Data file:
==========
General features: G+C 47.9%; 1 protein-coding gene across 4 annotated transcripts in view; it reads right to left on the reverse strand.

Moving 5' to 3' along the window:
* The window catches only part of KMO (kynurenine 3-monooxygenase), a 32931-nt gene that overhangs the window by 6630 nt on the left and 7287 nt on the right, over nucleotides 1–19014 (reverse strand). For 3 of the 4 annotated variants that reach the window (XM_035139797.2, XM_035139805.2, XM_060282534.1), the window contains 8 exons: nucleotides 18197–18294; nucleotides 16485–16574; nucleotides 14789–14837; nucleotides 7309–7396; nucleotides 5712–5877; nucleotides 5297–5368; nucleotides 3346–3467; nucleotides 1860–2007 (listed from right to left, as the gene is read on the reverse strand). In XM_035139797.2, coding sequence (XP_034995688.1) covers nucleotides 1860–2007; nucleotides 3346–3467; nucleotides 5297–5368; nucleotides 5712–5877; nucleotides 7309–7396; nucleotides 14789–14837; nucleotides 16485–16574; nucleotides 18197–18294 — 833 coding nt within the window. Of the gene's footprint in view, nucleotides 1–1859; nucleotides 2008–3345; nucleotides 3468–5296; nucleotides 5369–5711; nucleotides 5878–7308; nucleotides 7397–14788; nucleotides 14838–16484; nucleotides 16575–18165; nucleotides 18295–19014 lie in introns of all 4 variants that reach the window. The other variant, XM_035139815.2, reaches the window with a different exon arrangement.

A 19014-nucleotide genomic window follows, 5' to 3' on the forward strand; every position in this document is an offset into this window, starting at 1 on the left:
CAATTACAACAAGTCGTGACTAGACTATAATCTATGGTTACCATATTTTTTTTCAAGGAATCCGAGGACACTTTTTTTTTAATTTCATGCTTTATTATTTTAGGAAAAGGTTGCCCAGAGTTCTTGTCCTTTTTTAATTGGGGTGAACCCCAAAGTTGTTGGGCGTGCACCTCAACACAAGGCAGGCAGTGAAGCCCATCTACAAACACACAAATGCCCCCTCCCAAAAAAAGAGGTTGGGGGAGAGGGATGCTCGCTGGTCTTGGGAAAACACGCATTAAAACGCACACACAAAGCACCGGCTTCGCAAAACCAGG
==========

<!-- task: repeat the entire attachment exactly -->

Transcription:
General features: G+C 47.9%; 1 protein-coding gene across 4 annotated transcripts in view; it reads right to left on the reverse strand.

Moving 5' to 3' along the window:
* The window catches only part of KMO (kynurenine 3-monooxygenase), a 32931-nt gene that overhangs the window by 6630 nt on the left and 7287 nt on the right, over nucleotides 1–19014 (reverse strand). For 3 of the 4 annotated variants that reach the window (XM_035139797.2, XM_035139805.2, XM_060282534.1), the window contains 8 exons: nucleotides 18197–18294; nucleotides 16485–16574; nucleotides 14789–14837; nucleotides 7309–7396; nucleotides 5712–5877; nucleotides 5297–5368; nucleotides 3346–3467; nucleotides 1860–2007 (listed from right to left, as the gene is read on the reverse strand). In XM_035139797.2, coding sequence (XP_034995688.1) covers nucleotides 1860–2007; nucleotides 3346–3467; nucleotides 5297–5368; nucleotides 5712–5877; nucleotides 7309–7396; nucleotides 14789–14837; nucleotides 16485–16574; nucleotides 18197–18294 — 833 coding nt within the window. Of the gene's footprint in view, nucleotides 1–1859; nucleotides 2008–3345; nucleotides 3468–5296; nucleotides 5369–5711; nucleotides 5878–7308; nucleotides 7397–14788; nucleotides 14838–16484; nucleotides 16575–18165; nucleotides 18295–19014 lie in introns of all 4 variants that reach the window. The other variant, XM_035139815.2, reaches the window with a different exon arrangement.

A 19014-nucleotide genomic window follows, 5' to 3' on the forward strand; every position in this document is an offset into this window, starting at 1 on the left:
CAATTACAACAAGTCGTGACTAGACTATAATCTATGGTTACCATATTTTTTTTCAAGGAATCCGAGGACACTTTTTTTTTAATTTCATGCTTTATTATTTTAGGAAAAGGTTGCCCAGAGTTCTTGTCCTTTTTTAATTGGGGTGAACCCCAAAGTTGTTGGGCGTGCACCTCAACACAAGGCAGGCAGTGAAGCCCATCTACAAACACACAAATGCCCCCTCCCAAAAAAAGAGGTTGGGGGAGAGGGATGCTCGCTGGTCTTGGGAAAACACGCATTAAAACGCACACACAAAGCACCGGCTTCGCAAAACCAGG